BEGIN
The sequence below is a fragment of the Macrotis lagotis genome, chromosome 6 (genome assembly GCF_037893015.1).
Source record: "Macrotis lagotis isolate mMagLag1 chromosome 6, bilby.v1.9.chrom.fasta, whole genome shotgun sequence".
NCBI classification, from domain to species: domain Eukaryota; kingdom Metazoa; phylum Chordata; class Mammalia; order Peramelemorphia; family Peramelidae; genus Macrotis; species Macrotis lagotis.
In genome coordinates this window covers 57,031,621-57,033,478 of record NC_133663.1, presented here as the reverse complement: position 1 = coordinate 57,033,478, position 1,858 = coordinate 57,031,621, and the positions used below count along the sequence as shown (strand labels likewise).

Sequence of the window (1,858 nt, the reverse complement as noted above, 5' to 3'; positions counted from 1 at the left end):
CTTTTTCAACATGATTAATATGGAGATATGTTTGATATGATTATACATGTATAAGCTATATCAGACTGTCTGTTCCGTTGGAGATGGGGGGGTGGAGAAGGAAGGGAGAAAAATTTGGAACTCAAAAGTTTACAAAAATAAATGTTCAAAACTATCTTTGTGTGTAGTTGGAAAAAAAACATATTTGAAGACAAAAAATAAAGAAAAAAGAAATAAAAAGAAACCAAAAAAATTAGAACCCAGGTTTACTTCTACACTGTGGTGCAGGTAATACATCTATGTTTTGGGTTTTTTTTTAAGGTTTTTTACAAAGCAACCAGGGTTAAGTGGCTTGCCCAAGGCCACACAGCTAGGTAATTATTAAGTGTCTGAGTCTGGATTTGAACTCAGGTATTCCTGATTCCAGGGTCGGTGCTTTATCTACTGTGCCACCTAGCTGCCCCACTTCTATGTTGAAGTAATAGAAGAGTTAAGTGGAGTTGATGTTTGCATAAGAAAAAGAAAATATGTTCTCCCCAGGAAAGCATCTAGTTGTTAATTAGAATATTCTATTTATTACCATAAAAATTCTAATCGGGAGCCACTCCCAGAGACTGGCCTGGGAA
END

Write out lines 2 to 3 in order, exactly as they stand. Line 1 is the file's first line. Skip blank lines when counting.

Source record: "Macrotis lagotis isolate mMagLag1 chromosome 6, bilby.v1.9.chrom.fasta, whole genome shotgun sequence".
NCBI classification, from domain to species: domain Eukaryota; kingdom Metazoa; phylum Chordata; class Mammalia; order Peramelemorphia; family Peramelidae; genus Macrotis; species Macrotis lagotis.